A decade ago, clinics and hospitals in western New York were flooded with patients (mostly kids) complaining of severe stomach pains, vomiting and diarrhea. More than 2,000 people fell ill. The source of the mysterious outbreak turned out to be a recently opened “splash park” in a nearby state park.

Investigators paid a visit to the splash park and discovered a parasite called Cryptosporidium (also known as “Crypto”) in the water tank. The main cause of travelers’ diarrhea, the parasite lodges in the intestines and produces eggs that later hatch and sicken the unlucky carrier. Nine years later, the state settled a lawsuit with the victims for $5 million.

Today’s splash parks, also known as spray parks and splash pads, may — or may not — be any cleaner. 

Smaller kids love these play areas, which let them get wet on a hot day and splash in the water that shoots up from spouts in the ground. And parents may assume that since there’s no drowning risk, they’re safe. But the risk of getting sick from bacteria may actually be higher than the risk in a swimming pool.

Splash parks or cesspools?

The water in these fountains is often re-circulated through an underground reservoir, where it is filtered, chlorinated and then pumped back out. In theory, chlorinated water is clean water. But here’s the problem: While chlorine kills most germs, it doesn’t work instantly. Some germs are killed within minutes, while others — like Cryptosporidium — are resistant to chlorine and can take days to be killed off.

What’s more, splash parks use a smaller volume of water per user than swimming pools, which can increase the risk for the spread of waterborne illness. Just one child with diarrhea can easily contaminate a splash park, turning the play area into an outdoor cesspool.

If a child swallows just a small amount of water, she can get sick — and swallowing or gargling with the fountain water is something some kids love to do. In a 2010 study of kids’ behavior in Idaho splash parks, researchers observed that nearly one in four children put their open mouths up to the water.

“Splash parks are very fun places and great sources of recreation in summer,” says Randall Nett, MD, MPH, a medical officer with the Centers for Disease Control and Prevention and the principal investigator who led the study. “But because they are so popular, we need to ensure that we make them safe for our most vulnerable children.”

Related: Play It Safe at the Water Park

Dirty play

Kids drinking the fountain water is one problem. But the researchers witnessed some more troubling behavior: Nearly half of the children and toddlers (many in diapers) pushed their backsides against the waterspouts, which could spray fecal matter from the child’s bottom back into the water supply.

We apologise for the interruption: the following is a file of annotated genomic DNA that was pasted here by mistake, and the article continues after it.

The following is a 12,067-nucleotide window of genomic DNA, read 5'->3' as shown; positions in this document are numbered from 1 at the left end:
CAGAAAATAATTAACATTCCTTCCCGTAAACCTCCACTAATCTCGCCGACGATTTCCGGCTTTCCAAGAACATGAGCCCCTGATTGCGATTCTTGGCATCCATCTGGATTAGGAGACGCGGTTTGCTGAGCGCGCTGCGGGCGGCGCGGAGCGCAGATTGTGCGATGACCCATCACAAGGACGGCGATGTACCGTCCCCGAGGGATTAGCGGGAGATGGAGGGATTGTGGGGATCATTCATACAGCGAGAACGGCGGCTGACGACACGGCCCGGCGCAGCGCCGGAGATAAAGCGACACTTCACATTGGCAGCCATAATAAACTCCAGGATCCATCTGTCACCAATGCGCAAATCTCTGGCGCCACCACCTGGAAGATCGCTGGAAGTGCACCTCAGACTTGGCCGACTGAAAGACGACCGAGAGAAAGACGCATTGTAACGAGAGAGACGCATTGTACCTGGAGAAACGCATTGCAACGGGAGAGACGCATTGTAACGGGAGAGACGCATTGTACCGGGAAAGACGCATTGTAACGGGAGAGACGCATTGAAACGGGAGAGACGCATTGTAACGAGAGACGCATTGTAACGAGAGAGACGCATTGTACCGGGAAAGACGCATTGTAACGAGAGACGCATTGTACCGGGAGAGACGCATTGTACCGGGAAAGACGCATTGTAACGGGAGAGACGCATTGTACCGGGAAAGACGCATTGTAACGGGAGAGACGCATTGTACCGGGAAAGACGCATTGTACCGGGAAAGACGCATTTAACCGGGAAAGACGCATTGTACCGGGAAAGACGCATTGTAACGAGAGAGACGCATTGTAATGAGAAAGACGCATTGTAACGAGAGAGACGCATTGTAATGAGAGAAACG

Since many children using splash park aren’t potty trained, dirty diapers are a big concern. Some parks require swim diapers with plastic covers, but not all public parks have such rules or anyone to enforce them. In Nett’s study of Idaho splash parks, 38 percent of the children in diapers were wearing only disposable diapers (which, as parents know, tend to leak).

Crypto infections from splash parks and pools jumped from about 3,400 cases to 10,500 in recent years. Giardia, Shigella, norovirus and E. coli are other germs that have caused outbreaks at splash parks.

Tips for safer splashing

Before you let your child use a splash park, you might want to do some research on how the water is sanitized.

Parks should maintain proper chlorine levels and regularly check them. But experts also recommend an additional layer of protection, like UV light or an ozone disinfection systems. “Although [UV light] is more expensive, it does a much better job against parasites like Cryptosporidium and giardia,” Nett says. After the Crypto outbreak in New York, the state began requiring the use of UV light in addition to chlorine and filtration.

Splash parks nationwide still aren’t regulated in the same way pools are. In fact, most require no construction review, supervision or routine inspections.

Since many states don’t require routine health inspections, it’s difficult to know if the splash park you visit is clean. Start by asking if the park follows the 2014 Model Aquatic Health Code’s guidelines, which the CDC developed in response to outbreaks of illness in pools and splash parks.

Although they are voluntary, these guidelines include recommendations on chlorine levels, UV light disinfection, filtration and splash park design.

You can also help protect your kids and others by following these tips:

  • Bathe your child thoroughly (especially the rear end) with soap and water before going to the splash park.
  • Don't allow your children in the splash park if they have diarrhea.
  • Discourage risky behavior among children — in particular, don’t let them stick their backsides or mouth near the waterspouts or swallow the water.
  • Change diapers in a bathroom or a diaper-changing area away from the splash park and wash your hands with soap afterward.
  • Do not picnic or drink in or around the splash park.
  • Take kids on bathroom breaks or check their diapers often.

Related: Test Your Summer Sun Smarts

Kids will happily jump around in the spray for hours, so don't forget to watch out for sunburn and heat exhaustion. But most of all, take into consideration whether your wee ones can resist gargling in those inviting sprays of water. Older children may be able to resist the temptation, but for little guys, that’s a tall order. For them, playing with a hose in the backyard might be safer — and just as fun.

Related: Inflatable Pools: Small Doesn't Mean Safe

Mary Purcell is a freelance writer and health researcher in Piedmont, Calif., with expertise in policy analysis. She has a master's degree in Latin American studies from Georgetown University.